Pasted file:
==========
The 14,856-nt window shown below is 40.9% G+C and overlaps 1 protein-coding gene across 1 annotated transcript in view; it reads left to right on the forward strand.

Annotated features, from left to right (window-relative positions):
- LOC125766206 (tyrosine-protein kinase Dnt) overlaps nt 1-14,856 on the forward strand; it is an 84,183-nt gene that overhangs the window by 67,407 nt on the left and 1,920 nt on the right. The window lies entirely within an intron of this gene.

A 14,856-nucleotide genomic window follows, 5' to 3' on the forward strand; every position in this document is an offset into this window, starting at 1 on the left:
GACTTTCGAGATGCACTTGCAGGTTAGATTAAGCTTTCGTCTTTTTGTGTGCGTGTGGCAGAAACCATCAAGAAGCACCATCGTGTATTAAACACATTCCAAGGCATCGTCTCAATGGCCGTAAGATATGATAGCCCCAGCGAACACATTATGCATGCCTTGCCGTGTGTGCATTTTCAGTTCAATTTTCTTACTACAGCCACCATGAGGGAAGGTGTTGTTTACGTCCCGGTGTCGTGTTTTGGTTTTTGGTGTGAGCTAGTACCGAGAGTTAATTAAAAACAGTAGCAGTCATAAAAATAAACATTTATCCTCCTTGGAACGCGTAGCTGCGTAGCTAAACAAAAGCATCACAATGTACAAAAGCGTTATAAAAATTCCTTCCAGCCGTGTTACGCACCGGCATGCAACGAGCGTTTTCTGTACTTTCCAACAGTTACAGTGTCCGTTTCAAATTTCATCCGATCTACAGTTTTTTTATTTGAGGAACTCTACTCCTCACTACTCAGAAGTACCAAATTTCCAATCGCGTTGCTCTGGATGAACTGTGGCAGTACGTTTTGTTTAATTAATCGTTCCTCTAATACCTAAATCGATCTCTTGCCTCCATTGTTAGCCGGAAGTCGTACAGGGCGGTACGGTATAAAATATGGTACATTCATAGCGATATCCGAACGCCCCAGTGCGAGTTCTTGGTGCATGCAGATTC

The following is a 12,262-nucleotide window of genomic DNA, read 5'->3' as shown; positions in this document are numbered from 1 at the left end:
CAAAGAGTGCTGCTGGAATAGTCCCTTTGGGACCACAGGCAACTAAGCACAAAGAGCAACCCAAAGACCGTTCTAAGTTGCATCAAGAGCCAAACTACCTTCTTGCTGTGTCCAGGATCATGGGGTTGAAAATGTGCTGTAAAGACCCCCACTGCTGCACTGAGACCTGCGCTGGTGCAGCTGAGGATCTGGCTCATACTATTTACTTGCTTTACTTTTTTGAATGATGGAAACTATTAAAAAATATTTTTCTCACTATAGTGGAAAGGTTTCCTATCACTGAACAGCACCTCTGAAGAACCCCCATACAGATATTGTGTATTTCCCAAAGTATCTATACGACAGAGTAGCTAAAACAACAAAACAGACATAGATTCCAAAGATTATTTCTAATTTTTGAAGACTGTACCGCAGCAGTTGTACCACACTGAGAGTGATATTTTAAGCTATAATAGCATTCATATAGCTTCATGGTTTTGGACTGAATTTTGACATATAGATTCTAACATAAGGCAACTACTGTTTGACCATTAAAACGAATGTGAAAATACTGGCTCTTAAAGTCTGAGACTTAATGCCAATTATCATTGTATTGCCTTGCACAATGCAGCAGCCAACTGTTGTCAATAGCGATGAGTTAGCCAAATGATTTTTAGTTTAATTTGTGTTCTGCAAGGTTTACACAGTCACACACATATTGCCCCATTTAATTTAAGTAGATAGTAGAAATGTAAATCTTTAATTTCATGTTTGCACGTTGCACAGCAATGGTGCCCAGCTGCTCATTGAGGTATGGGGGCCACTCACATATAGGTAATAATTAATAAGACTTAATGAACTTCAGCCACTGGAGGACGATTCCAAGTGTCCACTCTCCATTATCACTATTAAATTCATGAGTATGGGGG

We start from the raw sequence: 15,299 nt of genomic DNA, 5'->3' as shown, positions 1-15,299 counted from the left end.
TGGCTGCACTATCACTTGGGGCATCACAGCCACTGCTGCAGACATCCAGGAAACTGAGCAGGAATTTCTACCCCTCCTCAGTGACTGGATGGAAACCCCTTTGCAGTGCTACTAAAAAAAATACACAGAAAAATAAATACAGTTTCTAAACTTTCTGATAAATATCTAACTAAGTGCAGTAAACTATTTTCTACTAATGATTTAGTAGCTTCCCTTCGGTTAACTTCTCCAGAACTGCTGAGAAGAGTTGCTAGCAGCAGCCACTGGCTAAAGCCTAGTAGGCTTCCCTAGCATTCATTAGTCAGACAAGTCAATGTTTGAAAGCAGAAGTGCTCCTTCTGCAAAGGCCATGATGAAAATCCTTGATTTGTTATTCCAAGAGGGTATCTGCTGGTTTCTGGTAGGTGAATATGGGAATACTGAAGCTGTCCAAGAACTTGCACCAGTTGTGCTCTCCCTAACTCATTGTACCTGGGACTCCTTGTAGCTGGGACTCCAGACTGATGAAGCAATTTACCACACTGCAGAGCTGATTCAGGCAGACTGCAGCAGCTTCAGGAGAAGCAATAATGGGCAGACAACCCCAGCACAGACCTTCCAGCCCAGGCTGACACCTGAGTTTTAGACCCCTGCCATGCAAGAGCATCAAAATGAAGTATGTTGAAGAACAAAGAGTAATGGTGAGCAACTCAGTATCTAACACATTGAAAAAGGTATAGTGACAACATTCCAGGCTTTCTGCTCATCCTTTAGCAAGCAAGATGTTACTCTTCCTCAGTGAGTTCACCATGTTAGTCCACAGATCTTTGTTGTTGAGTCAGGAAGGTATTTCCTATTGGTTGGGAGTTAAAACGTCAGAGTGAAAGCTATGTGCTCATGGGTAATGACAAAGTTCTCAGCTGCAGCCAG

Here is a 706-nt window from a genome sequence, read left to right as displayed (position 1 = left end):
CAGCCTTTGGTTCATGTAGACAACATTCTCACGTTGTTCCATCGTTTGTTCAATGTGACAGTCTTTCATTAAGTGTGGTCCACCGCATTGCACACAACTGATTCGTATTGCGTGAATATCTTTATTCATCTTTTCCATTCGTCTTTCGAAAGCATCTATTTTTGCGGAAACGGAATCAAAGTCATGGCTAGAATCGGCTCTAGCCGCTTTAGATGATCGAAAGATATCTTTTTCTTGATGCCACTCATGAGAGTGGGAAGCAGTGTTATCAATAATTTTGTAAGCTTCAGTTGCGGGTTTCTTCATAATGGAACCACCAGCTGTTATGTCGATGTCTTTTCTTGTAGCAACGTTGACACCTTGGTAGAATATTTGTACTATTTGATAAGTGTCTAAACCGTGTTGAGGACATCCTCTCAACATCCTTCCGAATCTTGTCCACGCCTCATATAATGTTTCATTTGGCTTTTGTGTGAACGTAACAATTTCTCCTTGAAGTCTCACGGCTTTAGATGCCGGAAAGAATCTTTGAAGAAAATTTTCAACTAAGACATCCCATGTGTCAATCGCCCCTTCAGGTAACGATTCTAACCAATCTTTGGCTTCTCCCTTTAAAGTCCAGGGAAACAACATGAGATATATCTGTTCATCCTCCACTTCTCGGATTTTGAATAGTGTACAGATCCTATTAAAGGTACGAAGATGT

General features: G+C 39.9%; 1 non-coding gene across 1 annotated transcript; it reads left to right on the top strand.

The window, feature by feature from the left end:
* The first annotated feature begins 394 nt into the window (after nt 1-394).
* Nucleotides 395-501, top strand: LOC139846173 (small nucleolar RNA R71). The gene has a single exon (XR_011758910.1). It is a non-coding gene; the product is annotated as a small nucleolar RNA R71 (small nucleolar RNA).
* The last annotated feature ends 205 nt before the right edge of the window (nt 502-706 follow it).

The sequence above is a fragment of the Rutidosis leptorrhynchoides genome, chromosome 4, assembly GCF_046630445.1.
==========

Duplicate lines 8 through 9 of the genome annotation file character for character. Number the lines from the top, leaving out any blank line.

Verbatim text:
We start from the raw sequence: 15,299 nt of genomic DNA, 5'->3' as shown, positions 1-15,299 counted from the left end.
TGGCTGCACTATCACTTGGGGCATCACAGCCACTGCTGCAGACATCCAGGAAACTGAGCAGGAATTTCTACCCCTCCTCAGTGACTGGATGGAAACCCCTTTGCAGTGCTACTAAAAAAAATACACAGAAAAATAAATACAGTTTCTAAACTTTCTGATAAATATCTAACTAAGTGCAGTAAACTATTTTCTACTAATGATTTAGTAGCTTCCCTTCGGTTAACTTCTCCAGAACTGCTGAGAAGAGTTGCTAGCAGCAGCCACTGGCTAAAGCCTAGTAGGCTTCCCTAGCATTCATTAGTCAGACAAGTCAATGTTTGAAAGCAGAAGTGCTCCTTCTGCAAAGGCCATGATGAAAATCCTTGATTTGTTATTCCAAGAGGGTATCTGCTGGTTTCTGGTAGGTGAATATGGGAATACTGAAGCTGTCCAAGAACTTGCACCAGTTGTGCTCTCCCTAACTCATTGTACCTGGGACTCCTTGTAGCTGGGACTCCAGACTGATGAAGCAATTTACCACACTGCAGAGCTGATTCAGGCAGACTGCAGCAGCTTCAGGAGAAGCAATAATGGGCAGACAACCCCAGCACAGACCTTCCAGCCCAGGCTGACACCTGAGTTTTAGACCCCTGCCATGCAAGAGCATCAAAATGAAGTATGTTGAAGAACAAAGAGTAATGGTGAGCAACTCAGTATCTAACACATTGAAAAAGGTATAGTGACAACATTCCAGGCTTTCTGCTCATCCTTTAGCAAGCAAGATGTTACTCTTCCTCAGTGAGTTCACCATGTTAGTCCACAGATCTTTGTTGTTGAGTCAGGAAGGTATTTCCTATTGGTTGGGAGTTAAAACGTCAGAGTGAAAGCTATGTGCTCATGGGTAATGACAAAGTTCTCAGCTGCAGCCAG